Posts Tagged ‘New American Public Art’

I wrote about New American Public Art back when I first posted a photo of the group’s giant geometric snowballs in Dewey Square.

I looked them up. Their tumblr blog says, “We are a collaborative of artists, engineers, programmers and designers with the mission of developing beautiful, interactive public art. Our method of development is always contextual. The existing physical and social aspects of a space are integral to the installation. The art form we create is more than the physicality of the work, it is the social curiosity and interaction of the audience with the piece.”

Alas, curious snowplows interacted with the interactive snow sculptures, and the snowballs are no more. But the artists seem to be fine with their work being ephemeral. Their approach supports the notion that it is good to notice things that can’t be captured permanently. It’s good just to enjoy. And interact.

I say that, but I’ve been regretting for two weeks that I couldn’t bring myself to capture in a photo several strangers facing me on the subway since one woman was looking my way. It would’ve been a great shot. In the midst of a sea of black-coated commuters, there were three astonishing reds: a woman with a bright red shawl, another with a red-red coat, and a young man with brilliant new red boots.

I’ve been looking for reds ever since and pondering how to take a photo without being noticed.

Check out American Public Art installations here.



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Last year my Wisconsin brother told me how he makes ice lanterns. (See post.) I really wanted to try my hand at this, but my first two attempts failed. Finally, yesterday, after 52 hours in the cold, my balloon produced a successful lantern. Psyched!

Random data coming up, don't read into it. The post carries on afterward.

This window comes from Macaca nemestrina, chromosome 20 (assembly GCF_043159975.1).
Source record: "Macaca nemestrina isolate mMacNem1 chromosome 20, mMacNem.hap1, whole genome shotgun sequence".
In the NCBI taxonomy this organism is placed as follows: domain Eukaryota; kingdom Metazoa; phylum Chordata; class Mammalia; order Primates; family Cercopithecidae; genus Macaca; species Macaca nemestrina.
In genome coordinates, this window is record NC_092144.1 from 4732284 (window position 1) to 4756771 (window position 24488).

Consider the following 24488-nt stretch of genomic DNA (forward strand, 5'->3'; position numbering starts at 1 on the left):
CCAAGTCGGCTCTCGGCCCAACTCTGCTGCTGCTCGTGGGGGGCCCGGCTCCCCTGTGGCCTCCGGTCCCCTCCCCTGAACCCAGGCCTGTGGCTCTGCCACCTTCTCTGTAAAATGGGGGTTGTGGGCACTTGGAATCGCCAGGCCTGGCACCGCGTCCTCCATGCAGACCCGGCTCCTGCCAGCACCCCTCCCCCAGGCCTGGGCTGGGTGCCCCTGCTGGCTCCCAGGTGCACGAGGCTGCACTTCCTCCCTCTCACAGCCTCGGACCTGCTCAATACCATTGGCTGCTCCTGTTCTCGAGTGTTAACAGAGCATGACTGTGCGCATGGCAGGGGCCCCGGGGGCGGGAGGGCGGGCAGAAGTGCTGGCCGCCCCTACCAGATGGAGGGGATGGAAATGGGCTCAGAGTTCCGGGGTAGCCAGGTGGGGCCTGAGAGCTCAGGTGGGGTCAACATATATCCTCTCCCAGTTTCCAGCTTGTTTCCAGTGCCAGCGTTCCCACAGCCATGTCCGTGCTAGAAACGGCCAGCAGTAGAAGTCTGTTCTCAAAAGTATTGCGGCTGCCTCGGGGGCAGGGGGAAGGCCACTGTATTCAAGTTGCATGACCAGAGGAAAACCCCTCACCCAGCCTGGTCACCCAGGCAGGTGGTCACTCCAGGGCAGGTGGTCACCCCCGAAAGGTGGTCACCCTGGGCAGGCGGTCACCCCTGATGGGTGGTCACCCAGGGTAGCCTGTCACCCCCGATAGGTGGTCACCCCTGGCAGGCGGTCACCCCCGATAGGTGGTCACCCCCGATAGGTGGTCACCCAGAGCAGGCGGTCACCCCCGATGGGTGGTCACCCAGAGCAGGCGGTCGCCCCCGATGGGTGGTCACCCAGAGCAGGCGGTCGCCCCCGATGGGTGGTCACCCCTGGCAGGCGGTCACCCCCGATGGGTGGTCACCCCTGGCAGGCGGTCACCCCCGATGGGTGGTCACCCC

Among today’s other pictures is the Japanese Maple at my workplace, glorious in every season. The reflection photo was taken at Fort Point Channel in Boston. That ice is made of saltwater. If you live inland, you may not know that for saltwater to freeze, it has to be extra cold for an extra long time.

The construction scene is from the nearby Seaport area, which as everybody knows, is being recklessly overbuilt, given that it’s low-lying area exposed to hurricanes.

The gingerbread houses were at the Boston Society of Architects and featured Boston buildings, including the state house with its gold dome. The giant geometric snowballs in Dewey Square are courtesy of New American Public Art, about which, more anon.

Created with Nokia Smart Cam




















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